State revenue secretary resigns
Posted September 29, 2010
Raleigh, N.C. — North Carolina Revenue Secretary Ken Lay submitted his resignation Wednesday in what state officials called a mutual decision reached by him and Gov. Beverly Perdue.
His last day on the job will be Oct. 22.
Sen. David Hoyle, a Gaston County Democrat who decided not to seek re-election this fall after 18 years in the state Senate, will succeed Lay in charge of the Department of Revenue.
"I thank Ken Lay for his service to the state and for the progress he has made in seeking a new strategic direction for the Department of Revenue,” Perdue said in a statement. “I am happy to welcome David Hoyle to the cabinet. He recognizes my commitment to setting government straight, and I believe he will garner the respect and trust of taxpayers."
As co-chairman of the Senate Finance Committee, Hoyle has been one of the Senate's chief budget writers and helped craft state tax laws.
Lay, who worked for Bank of America before being named revenue secretary early last year, has been criticized in recent months for delays in issuing state income tax refunds, for allowing two top managers to bill the department for commuting costs and for a new policy that allowed the state to keep overpayments on older tax returns.
“I consider it a great honor and privilege to have been asked to serve as secretary of the North Carolina Department of Revenue, and it is with continued honor that I now leave that position," Lay said in a statement. "The department has a stronger strategic vision that has reached a point of inflection, which is a perfect time for new leadership.”
In recent weeks, a rift developed between Perdue and Lay over the older returns. The department had adopted a policy of not confirming overpayments that had been flagged by its computers, and the time for taxpayers to claim a refund had lapsed in thousands of cases.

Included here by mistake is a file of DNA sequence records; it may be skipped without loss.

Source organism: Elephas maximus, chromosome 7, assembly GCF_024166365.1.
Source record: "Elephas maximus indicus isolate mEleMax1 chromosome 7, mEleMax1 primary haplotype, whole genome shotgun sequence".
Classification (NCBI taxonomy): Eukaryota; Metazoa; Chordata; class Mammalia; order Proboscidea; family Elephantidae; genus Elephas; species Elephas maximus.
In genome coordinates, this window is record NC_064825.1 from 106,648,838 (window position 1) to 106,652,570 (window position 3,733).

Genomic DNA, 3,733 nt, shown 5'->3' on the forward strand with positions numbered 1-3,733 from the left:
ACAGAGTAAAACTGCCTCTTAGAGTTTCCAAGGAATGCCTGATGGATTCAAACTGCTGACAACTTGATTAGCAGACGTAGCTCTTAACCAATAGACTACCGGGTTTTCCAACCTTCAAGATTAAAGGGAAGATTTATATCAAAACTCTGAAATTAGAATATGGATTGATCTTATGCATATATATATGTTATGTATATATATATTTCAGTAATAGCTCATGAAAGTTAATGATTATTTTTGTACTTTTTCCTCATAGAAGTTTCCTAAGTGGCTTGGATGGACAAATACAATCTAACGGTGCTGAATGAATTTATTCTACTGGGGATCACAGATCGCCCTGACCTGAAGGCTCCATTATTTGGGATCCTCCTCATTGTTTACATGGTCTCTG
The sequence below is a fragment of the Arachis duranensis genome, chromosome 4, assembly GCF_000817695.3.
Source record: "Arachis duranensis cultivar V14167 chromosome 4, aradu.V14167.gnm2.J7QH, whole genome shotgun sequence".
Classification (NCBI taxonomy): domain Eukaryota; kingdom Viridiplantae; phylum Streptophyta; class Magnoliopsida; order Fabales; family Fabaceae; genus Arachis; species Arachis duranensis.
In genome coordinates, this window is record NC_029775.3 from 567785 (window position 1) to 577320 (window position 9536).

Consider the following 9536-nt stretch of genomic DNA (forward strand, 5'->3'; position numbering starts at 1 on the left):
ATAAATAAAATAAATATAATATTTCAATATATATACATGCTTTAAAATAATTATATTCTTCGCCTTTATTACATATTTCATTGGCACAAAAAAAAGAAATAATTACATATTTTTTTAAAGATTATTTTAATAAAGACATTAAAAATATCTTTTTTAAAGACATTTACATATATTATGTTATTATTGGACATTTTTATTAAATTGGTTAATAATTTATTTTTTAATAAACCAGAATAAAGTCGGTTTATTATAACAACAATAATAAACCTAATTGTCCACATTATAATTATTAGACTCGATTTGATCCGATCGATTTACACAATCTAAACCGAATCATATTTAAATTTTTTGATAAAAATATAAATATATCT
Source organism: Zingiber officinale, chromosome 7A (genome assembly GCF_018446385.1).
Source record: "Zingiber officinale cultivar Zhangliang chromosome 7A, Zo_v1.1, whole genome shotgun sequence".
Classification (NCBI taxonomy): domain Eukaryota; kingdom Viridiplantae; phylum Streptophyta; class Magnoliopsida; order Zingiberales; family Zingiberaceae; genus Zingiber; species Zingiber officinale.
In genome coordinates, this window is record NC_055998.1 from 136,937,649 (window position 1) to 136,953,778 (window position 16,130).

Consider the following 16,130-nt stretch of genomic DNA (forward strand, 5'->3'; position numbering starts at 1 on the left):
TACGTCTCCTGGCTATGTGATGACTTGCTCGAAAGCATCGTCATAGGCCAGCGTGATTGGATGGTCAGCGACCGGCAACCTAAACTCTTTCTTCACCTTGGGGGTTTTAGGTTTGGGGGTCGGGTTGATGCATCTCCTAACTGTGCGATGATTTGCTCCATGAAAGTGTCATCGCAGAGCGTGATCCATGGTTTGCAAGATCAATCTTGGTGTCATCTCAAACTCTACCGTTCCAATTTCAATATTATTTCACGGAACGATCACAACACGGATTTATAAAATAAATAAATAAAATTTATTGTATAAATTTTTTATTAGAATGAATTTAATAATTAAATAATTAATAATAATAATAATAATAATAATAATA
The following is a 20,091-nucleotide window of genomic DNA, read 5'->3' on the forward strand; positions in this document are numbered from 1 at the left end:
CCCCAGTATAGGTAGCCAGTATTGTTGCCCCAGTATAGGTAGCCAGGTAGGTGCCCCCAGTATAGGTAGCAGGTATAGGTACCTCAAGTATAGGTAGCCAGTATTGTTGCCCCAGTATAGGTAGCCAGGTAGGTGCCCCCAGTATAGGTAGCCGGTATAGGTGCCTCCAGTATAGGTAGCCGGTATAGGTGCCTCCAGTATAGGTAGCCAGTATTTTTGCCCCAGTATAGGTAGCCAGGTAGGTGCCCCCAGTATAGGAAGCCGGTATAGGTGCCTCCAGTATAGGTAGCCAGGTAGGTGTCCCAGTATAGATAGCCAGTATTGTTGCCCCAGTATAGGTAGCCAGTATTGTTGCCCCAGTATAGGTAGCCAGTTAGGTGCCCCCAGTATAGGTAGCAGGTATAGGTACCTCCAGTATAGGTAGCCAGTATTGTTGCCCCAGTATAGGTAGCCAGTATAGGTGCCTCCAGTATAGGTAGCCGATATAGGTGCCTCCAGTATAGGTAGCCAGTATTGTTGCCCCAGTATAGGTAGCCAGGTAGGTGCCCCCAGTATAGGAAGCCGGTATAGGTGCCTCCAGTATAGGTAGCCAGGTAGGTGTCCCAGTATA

Questions arose how much Perdue's staff knew about the policy, but the governor said she was incensed when she found out and said further delays in processing the refunds were "not acceptable." Lay then deployed teams of revenue department employees to handle the backlog of returns, which dated to 1994.
"I can't understand why someone would believe that money belongs to the state," said Sen. Clark Jenkins, co-chairman of the Senate Finance Committee.
Jenkins, D-Edgecombe, said that he also felt the revenue department had become "heavy-handed" in collections and "not business friendly."
Lay did get credit when his department negotiated $427 million in settlements from businesses that owed back taxes, but the department drew the scorn of privacy advocates when it went up against online retail giant Amazon.com in an effort to collect sales tax on Internet purchases by North Carolina residents.
Tardy refunds by the revenue department have irritated state taxpayers for two consecutive years, and the state had to pay more than 300,000 taxpayers interest on their 2009 refunds because they weren't processed by the end of May, as required by state law. Lay and other state officials said cash flow problems caused by the economic downturn forced them to hold money back in order to pay other bills.
A WRAL News investigation prompted the Lay to adjust the department's policies for travel expenses this summer. John Sadoff, the director of the department's tax compliance division, and Alan Woodard, the director of examinations, were reimbursed about $78,000 over the past two years for mileage and lodging as they commuted from their homes near Charlotte to work in Raleigh.
Lay initially defended the spending, but lawmakers questioned it in light of budget cutbacks elsewhere. The revenue department eventually decided to incorporate more technology to minimize the cost of travel and to use state vehicles for commuting workers.